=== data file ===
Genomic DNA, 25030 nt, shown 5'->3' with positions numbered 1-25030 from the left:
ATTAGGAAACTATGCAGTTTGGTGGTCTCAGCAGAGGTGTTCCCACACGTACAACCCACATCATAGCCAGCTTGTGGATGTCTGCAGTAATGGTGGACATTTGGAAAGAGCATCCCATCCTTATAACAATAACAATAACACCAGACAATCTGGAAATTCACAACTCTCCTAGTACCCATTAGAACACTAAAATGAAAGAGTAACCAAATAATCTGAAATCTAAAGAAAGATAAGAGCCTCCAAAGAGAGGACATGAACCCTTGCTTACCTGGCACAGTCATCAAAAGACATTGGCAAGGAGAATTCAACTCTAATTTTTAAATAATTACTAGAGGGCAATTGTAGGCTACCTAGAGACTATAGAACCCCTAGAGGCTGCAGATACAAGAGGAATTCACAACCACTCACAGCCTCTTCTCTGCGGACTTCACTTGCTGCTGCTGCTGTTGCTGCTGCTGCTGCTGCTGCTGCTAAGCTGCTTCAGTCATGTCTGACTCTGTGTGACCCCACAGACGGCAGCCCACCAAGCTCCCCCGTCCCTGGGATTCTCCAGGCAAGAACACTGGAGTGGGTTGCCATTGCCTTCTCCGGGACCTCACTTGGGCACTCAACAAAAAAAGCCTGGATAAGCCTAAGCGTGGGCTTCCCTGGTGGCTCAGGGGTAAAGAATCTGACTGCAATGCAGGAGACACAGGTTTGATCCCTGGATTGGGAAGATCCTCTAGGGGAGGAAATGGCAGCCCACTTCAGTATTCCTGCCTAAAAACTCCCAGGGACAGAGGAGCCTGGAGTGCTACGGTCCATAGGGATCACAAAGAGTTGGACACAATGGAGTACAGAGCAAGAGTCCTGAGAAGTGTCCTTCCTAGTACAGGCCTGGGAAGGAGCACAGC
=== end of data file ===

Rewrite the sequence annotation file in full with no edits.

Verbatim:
Genomic DNA, 25030 nt, shown 5'->3' with positions numbered 1-25030 from the left:
ATTAGGAAACTATGCAGTTTGGTGGTCTCAGCAGAGGTGTTCCCACACGTACAACCCACATCATAGCCAGCTTGTGGATGTCTGCAGTAATGGTGGACATTTGGAAAGAGCATCCCATCCTTATAACAATAACAATAACACCAGACAATCTGGAAATTCACAACTCTCCTAGTACCCATTAGAACACTAAAATGAAAGAGTAACCAAATAATCTGAAATCTAAAGAAAGATAAGAGCCTCCAAAGAGAGGACATGAACCCTTGCTTACCTGGCACAGTCATCAAAAGACATTGGCAAGGAGAATTCAACTCTAATTTTTAAATAATTACTAGAGGGCAATTGTAGGCTACCTAGAGACTATAGAACCCCTAGAGGCTGCAGATACAAGAGGAATTCACAACCACTCACAGCCTCTTCTCTGCGGACTTCACTTGCTGCTGCTGCTGTTGCTGCTGCTGCTGCTGCTGCTGCTAAGCTGCTTCAGTCATGTCTGACTCTGTGTGACCCCACAGACGGCAGCCCACCAAGCTCCCCCGTCCCTGGGATTCTCCAGGCAAGAACACTGGAGTGGGTTGCCATTGCCTTCTCCGGGACCTCACTTGGGCACTCAACAAAAAAAGCCTGGATAAGCCTAAGCGTGGGCTTCCCTGGTGGCTCAGGGGTAAAGAATCTGACTGCAATGCAGGAGACACAGGTTTGATCCCTGGATTGGGAAGATCCTCTAGGGGAGGAAATGGCAGCCCACTTCAGTATTCCTGCCTAAAAACTCCCAGGGACAGAGGAGCCTGGAGTGCTACGGTCCATAGGGATCACAAAGAGTTGGACACAATGGAGTACAGAGCAAGAGTCCTGAGAAGTGTCCTTCCTAGTACAGGCCTGGGAAGGAGCACAGC